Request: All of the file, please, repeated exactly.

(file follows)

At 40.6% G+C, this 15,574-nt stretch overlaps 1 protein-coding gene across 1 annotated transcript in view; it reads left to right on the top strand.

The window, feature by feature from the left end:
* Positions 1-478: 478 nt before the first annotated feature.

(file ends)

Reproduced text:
At 40.6% G+C, this 15,574-nt stretch overlaps 1 protein-coding gene across 1 annotated transcript in view; it reads left to right on the top strand.

The window, feature by feature from the left end:
* Positions 1-478: 478 nt before the first annotated feature.